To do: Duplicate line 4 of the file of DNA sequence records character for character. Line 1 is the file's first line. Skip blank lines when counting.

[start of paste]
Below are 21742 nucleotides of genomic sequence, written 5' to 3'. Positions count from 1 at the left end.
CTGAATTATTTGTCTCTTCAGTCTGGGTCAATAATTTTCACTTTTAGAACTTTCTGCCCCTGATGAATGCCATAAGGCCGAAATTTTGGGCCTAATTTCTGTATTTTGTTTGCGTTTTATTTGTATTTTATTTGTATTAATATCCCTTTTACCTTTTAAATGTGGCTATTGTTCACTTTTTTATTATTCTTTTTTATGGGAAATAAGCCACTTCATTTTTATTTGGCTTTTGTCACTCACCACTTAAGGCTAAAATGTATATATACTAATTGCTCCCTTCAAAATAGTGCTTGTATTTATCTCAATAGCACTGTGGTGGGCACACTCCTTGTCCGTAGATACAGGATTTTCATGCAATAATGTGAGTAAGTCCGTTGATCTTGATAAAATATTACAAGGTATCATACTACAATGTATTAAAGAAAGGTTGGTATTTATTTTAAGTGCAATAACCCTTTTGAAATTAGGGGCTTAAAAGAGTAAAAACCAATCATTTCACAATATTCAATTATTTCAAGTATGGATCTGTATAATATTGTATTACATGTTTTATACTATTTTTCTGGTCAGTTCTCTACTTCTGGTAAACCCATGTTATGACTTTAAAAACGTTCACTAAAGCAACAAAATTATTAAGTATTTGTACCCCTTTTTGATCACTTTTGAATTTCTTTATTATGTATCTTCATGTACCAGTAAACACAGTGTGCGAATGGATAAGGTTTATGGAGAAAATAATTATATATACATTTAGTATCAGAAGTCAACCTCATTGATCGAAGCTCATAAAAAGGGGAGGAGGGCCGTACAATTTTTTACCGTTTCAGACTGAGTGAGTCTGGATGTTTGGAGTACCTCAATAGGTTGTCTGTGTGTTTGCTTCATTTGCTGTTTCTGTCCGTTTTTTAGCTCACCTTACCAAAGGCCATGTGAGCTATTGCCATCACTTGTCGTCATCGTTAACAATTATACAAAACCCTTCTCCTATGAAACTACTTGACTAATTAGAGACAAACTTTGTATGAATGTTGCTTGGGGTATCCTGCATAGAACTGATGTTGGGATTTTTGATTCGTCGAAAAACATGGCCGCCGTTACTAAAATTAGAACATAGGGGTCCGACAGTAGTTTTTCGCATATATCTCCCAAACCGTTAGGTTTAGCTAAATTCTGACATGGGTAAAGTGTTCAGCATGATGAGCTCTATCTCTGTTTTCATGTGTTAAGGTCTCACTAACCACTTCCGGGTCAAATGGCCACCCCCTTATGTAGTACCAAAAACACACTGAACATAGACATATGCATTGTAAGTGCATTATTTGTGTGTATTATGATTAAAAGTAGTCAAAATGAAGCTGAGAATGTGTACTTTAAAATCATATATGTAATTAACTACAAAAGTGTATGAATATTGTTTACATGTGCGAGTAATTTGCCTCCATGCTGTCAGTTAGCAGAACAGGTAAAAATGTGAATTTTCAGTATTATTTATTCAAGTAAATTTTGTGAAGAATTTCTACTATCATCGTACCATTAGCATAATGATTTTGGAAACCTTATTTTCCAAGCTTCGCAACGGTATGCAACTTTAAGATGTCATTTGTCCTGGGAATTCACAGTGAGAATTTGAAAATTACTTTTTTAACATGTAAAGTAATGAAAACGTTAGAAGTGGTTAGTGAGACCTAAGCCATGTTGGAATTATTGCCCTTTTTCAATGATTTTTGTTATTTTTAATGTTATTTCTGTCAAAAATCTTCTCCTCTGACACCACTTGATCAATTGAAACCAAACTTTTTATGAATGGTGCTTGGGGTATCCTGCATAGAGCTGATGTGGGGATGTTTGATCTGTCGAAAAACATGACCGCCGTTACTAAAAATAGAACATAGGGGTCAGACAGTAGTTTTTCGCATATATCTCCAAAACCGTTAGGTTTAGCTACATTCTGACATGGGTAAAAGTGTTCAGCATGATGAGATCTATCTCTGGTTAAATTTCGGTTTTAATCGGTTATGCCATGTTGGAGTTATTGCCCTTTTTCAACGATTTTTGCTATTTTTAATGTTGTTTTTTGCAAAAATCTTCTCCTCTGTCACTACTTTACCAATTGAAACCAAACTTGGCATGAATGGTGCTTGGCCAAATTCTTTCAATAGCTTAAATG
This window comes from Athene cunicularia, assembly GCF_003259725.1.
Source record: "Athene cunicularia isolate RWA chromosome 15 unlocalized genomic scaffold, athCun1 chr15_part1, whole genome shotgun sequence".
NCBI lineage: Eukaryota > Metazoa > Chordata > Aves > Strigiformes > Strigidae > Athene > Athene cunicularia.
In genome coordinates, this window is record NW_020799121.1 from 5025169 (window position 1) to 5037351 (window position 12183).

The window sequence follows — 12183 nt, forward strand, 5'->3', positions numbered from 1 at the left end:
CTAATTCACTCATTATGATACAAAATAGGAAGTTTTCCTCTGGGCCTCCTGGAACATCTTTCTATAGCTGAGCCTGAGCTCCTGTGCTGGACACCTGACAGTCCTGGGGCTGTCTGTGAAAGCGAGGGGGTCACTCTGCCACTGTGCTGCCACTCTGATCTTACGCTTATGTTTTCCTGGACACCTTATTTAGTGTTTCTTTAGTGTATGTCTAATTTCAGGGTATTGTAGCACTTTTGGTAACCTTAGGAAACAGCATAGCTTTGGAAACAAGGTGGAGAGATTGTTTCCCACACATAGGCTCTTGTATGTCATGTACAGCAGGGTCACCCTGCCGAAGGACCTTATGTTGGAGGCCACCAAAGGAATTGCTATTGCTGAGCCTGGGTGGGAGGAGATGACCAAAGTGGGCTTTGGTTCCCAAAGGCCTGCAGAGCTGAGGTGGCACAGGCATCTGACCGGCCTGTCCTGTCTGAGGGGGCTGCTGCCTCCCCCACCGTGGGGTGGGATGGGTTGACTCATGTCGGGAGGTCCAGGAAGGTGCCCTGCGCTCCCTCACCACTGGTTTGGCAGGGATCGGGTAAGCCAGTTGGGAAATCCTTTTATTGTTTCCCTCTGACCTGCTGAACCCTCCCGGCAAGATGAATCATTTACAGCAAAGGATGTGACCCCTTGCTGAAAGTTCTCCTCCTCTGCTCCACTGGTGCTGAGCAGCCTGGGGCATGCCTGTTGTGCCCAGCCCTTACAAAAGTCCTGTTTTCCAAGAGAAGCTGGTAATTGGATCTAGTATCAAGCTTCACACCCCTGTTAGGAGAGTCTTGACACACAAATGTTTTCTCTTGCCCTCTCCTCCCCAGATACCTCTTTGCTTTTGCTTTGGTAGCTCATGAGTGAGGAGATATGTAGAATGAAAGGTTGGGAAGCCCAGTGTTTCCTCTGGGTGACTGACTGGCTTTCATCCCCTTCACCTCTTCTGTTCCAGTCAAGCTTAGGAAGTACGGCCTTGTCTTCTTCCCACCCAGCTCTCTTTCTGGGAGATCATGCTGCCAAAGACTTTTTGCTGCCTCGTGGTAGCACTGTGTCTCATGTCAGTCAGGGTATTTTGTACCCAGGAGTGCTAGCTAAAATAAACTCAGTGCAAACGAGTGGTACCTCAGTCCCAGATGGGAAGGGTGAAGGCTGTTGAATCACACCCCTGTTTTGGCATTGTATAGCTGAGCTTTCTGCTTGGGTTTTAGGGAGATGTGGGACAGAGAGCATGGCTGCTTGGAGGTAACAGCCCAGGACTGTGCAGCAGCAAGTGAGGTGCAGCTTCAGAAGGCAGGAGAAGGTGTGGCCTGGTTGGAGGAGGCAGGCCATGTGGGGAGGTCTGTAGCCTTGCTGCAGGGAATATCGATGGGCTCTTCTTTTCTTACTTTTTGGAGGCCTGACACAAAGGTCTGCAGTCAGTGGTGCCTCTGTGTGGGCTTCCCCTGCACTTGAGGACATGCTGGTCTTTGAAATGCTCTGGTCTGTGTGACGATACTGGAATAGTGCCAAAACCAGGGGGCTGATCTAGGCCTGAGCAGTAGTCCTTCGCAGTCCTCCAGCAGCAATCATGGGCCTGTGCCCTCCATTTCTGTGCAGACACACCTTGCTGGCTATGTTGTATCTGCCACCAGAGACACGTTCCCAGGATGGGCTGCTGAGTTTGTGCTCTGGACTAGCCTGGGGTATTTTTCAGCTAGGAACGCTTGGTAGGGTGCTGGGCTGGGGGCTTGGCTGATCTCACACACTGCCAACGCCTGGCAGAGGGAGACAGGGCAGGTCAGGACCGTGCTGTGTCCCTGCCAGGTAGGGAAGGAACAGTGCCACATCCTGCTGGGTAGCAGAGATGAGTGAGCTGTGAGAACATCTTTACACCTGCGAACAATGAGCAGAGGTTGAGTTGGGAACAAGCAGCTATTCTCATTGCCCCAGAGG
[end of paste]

Source record: "Athene cunicularia isolate RWA chromosome 15 unlocalized genomic scaffold, athCun1 chr15_part1, whole genome shotgun sequence".